What Obama’s Weird Dreams Say About The President’s Legacy


For eight years, Americans have dreamed of Barack Obama, and not only in an ambitious sense. At every step of his presidential journey, people across the United States have seen him in their sleep – in rapturous fantasies, makeover nightmares, and all kinds of weird situations in between.

This phenomenon was first revealed during the 2008 primaries, when novelist Sheila Heti solicited dreams about Democratic candidates on a website called The Metaphysical Poll. As hundreds of dreamers submitted reports, Obama’s dreams gradually outnumbered Hillary Clinton’s dreams and painted a glowing portrait of the Illinois senator. Dream Obama was a loyal husband and generous friend, a cool-headed decision maker and a hot lover.

“At a time when no one knew who would win the Democratic primaries, I was sure it would be Obama,” Heti recalls. “I had seen the dreams.”

She closed the metaphysical poll on June 10, 2008, three days after Obama became the alleged Democratic candidate. But the spirit of the site lives on in the work of Kelly Bulkeley, a religious psychologist at the Graduate Theological Union in Berkeley, California. By completing American dreamers, a book about the dream life of American voters, Bulkeley has become an enthusiastic supporter of Heti’s project. In 2009, he launched his own Sleep and Dream database, a digital archive where he has continued to collect Obama’s dreams for the past eight years, amassing the largest curated collection on the internet.

With every sleepy glance from this former “dream candidate,” Bulkeley obtained new evidence to support his belief, developed in more than 20 books, that there is “an outward-looking, outward-oriented dimension of dreaming. on culture ”. This is a new concept in the history of dream research, where psychologists dating back to Freud have generally viewed dreams as egocentric, with little relevance outside of the personal wishes of the dreamer. Bulkeley and other contemporary researchers see it differently. They argue that one person’s dreams, compared to those of others on a sufficiently large scale, can also have collective meaning, reflecting concerns shared by communities.

Obama’s nighttime cameos throughout his presidency served as an exciting test for this society-oriented dream theory, and the internet dream banks provided the data to back it up.

Throughout much of American history, the most reliable evidence people dream of about the country’s political system has come from those who ruled it. John Adams and Benjamin Rush used to analyze each other’s dreams to gain insight into their political rivals. Abraham Lincoln and Lyndon Johnson reported recurring nightmares during their years in office.

When the first sleep labs opened in the 1950s, researchers were able to begin documenting the political dreams of ordinary citizens. Now, between Bulkeley’s database and the online Dream Bank run by psychologist G. William Domhoff, you can find historical dream reports on every sitting president since WWII. Harry Truman looks sneaky in the sleepy streets of the Midwest. LBJ ruins delicious sexual dreams. Dreams about politicians can be studied in unprecedented numbers and researched with unprecedented speed.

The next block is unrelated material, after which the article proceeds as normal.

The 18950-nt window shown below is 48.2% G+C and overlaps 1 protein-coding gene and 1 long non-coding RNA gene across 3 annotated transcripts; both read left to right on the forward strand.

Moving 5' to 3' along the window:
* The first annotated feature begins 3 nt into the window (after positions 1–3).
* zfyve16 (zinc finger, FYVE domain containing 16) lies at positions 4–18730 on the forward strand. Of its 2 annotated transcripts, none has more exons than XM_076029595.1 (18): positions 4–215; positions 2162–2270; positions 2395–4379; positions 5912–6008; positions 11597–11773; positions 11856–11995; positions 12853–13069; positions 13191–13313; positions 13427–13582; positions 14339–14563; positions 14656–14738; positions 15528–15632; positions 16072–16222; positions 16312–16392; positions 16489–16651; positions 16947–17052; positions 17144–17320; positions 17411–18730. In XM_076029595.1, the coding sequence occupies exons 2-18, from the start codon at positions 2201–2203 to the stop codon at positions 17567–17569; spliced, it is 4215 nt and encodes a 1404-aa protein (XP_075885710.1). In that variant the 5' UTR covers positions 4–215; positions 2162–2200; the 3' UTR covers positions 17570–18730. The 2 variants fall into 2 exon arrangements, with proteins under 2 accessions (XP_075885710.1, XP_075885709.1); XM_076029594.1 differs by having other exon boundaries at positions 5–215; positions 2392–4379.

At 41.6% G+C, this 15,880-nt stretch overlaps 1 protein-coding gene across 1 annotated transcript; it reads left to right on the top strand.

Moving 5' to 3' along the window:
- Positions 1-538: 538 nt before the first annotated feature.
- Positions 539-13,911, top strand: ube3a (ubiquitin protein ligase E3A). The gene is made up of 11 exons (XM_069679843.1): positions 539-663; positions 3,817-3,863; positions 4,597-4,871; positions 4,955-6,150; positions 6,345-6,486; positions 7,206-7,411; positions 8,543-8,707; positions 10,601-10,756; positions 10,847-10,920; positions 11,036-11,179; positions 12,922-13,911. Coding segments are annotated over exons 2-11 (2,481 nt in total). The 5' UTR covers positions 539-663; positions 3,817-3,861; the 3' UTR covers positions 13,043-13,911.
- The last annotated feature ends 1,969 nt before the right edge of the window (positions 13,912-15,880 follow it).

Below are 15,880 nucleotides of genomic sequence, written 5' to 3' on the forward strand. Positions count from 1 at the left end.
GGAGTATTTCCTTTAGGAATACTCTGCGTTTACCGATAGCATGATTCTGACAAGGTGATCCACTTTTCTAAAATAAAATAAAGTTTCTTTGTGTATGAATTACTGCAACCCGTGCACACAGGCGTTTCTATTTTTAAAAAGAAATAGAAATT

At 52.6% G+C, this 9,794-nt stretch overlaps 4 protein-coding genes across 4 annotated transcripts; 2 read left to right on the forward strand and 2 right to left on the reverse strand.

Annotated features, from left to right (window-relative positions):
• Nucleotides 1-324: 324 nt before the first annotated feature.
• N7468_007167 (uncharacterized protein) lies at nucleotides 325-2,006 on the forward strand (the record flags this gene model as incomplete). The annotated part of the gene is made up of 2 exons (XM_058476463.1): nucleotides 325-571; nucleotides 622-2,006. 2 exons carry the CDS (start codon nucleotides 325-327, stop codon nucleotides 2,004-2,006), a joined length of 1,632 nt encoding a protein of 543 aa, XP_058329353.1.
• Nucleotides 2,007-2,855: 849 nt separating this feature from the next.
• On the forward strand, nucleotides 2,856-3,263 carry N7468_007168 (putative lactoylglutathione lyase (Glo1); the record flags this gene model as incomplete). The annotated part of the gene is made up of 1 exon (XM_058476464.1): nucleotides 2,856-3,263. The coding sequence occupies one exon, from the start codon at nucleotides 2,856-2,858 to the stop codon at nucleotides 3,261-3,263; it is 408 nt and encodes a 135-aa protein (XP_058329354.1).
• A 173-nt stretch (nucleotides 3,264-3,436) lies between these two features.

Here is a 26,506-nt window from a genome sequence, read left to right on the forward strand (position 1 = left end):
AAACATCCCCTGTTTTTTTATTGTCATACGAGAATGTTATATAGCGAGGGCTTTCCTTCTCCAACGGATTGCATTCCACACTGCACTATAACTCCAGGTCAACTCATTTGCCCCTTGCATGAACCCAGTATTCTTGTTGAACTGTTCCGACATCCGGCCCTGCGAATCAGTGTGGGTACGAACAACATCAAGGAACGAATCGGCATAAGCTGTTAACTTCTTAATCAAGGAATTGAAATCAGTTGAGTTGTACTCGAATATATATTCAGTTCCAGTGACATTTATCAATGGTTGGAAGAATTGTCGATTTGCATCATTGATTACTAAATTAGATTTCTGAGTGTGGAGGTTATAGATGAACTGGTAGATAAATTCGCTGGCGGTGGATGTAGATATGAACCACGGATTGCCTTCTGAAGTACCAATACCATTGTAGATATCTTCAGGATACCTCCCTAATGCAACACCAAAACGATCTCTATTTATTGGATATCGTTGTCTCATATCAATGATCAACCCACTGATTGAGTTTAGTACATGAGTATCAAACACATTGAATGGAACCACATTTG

When Bulkeley launched his database in 2009, he archived 100 Obama dreams on Heti’s site. Eight and two years later, Obama continues to appear among the more than 20,000 dream reports on the site, appearing in dream journals, opinion polls and psychological experiments. These carefully verified entries, mostly from academic sources, are considerably more reliable than Obama’s Dreams on user-generated sites like YouTube, Reddit, and Dreamjournal.net, which, however numerous they are, have not been recorded from. transparent and systematic way. For every Bulkeley’s database dreamer who has shared a steamy Oval Office date, there may be other Americans who are too shy or forgetful to accurately record theirs.

If assembled scrupulously and supplemented with information about the dreamers, Obama’s dreams have the potential to offer a “fine, uncontrolled example of how the president was imagined,” says Gary Alan Fine, a sociologist at the ‘Northwestern University. Fine studies the historical reputation of American public figures and shares Bulkeley’s belief that dreams are more than mere reflections of oneself. When historians look to Obama’s dreams in the years to come, it will not be for their “esoteric symbolism,” he predicts, but for what “dreams tell us about American politics.”

Though outnumbered by the Tories in the electorate, the Liberals seem to dominate the nation’s dream life. Dream poll volunteers typically lean to the left of center, and an intriguing body of research shows that liberals are more active dreamers than conservatives. In a 2011 study for the journal Dream, For example, Bulkeley interviewed thousands of American adults who identified themselves as conservatives or liberals and found that his conservative subjects were, in the words of the study, “slightly better sleepers and relatively minimal dreamers,” while that its liberal participants had higher rates of recall of dreams and “larger” dreams.